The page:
Second Sermon in a Three-Part Series: Parables – Stories that Read Us
July 23, 2017
Watch a video of this sermon here.
[Jesus] put before them another parable:
“The kingdom of heaven may be compared to someone who sowed good seed in his field;
but while everybody was asleep,
an enemy came and sowed weeds among the wheat, and then went away.
So when the plants came up and bore grain,
then the weeds appeared as well.
And the slaves of the householder came and said to him,
‘Master, did you not sow good seed in your field?
Where, then, did these weeds come from?’
He answered, ‘An enemy has done this.’
The slaves said to him, ‘Then do you want us to go and gather them?’
But he replied, ‘No; for in gathering the weeds you would uproot the wheat along with them.
Let both of them grow together until the harvest;
and at harvest time I will tell the reapers,
Collect the weeds first and bind them in bundles to be burned,
but gather the wheat into my barn.'”
Then he left the crowds and went into the house.
And his disciples approached him, saying,
“Explain to us the parable of the weeds of the field.”
He answered, “The one who sows the good seed is the Son of Man;
the field is the world, and the good seed are the children of the kingdom;
the weeds are the children of the evil one,
and the enemy who sowed them is the devil;
the harvest is the end of the age, and the reapers are angels.
Just as the weeds are collected and burned up with fire,
so will it be at the end of the age.
The Son of Man will send his angels,
and they will collect out of his kingdom all causes of sin and all evildoers,
and they will throw them into the furnace of fire,
where there will be weeping and gnashing of teeth.
Then the righteous will shine like the sun in the kingdom of their Father.
Let anyone with ears listen! – Matthew 13:24-30, 36-43
Why does God let bad things happen to good people? Maybe you’ve wondered this yourself, or you know someone who has. I hear it all the time, as people come here looking for help when they’ve reached the end of their rope. Imagine a young mother losing her job when she misses too much work because her kids were too sick to take to day care.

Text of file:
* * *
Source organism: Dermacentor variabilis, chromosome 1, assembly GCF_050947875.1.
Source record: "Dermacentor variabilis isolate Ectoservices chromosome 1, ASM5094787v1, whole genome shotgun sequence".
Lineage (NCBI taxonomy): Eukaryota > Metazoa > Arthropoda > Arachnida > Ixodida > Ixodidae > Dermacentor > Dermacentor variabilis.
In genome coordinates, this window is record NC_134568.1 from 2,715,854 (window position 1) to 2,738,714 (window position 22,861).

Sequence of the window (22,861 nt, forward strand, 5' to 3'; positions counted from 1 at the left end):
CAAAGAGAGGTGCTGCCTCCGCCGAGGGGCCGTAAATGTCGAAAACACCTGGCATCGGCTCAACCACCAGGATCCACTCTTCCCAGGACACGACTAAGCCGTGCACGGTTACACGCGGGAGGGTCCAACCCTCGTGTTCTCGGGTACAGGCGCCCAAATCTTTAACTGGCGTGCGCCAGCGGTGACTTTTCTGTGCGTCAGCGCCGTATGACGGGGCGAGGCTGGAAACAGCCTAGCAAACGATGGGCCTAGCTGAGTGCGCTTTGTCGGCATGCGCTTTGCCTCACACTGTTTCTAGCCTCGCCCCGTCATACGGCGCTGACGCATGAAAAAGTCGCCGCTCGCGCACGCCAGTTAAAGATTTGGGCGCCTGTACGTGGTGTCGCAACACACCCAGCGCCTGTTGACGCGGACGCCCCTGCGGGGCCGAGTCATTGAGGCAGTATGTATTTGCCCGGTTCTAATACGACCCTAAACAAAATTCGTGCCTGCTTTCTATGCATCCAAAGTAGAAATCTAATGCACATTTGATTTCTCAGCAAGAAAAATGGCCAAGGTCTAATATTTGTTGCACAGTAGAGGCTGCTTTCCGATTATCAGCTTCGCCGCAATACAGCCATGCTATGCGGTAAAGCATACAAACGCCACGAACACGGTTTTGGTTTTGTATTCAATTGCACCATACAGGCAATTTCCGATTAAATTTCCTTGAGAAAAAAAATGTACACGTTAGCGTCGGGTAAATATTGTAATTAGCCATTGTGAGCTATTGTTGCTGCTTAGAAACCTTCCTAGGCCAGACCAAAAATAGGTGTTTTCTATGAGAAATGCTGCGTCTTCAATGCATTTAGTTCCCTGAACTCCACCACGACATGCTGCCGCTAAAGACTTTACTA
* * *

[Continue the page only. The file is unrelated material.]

Without income, she can’t pay her bills, and is threatened with having her utilities shut off, or being evicted from her home. On top of that, the car breaks down, and she has no money for repairs. Without a car, she can’t look for a new job. One thing piles on top of another until she is overwhelmed with hardship. She feels victimized, as if the world is out to get her. “How can God let this happen?” she asks me. “What have I done to deserve this?”
Such a moment isn’t always the perfect moment to point out that actually, none of us are good, all of us deserve far worse than we get out of life. We are all broken sinners. And it isn’t usually a good time to go into a long explanation of theodicy, that fancy theological word for the question, “Why does God allow evil in the world?” People like this young mother don’t come to me looking for a judgmental sermon. They come looking for a glimmer of hope.
The people who gathered on that beach to hear Jesus tell them stories weren’t much different. They had experienced oppression from Rome. Even among their own people, they had watched the rich get richer while the poor got poorer. Life wasn’t fair. How could God allow his people to continue to suffer, while evil seemed to flourish around them? When would Messiah deliver them from this miserable existence, and bring judgment to Israel’s oppressors? Continue reading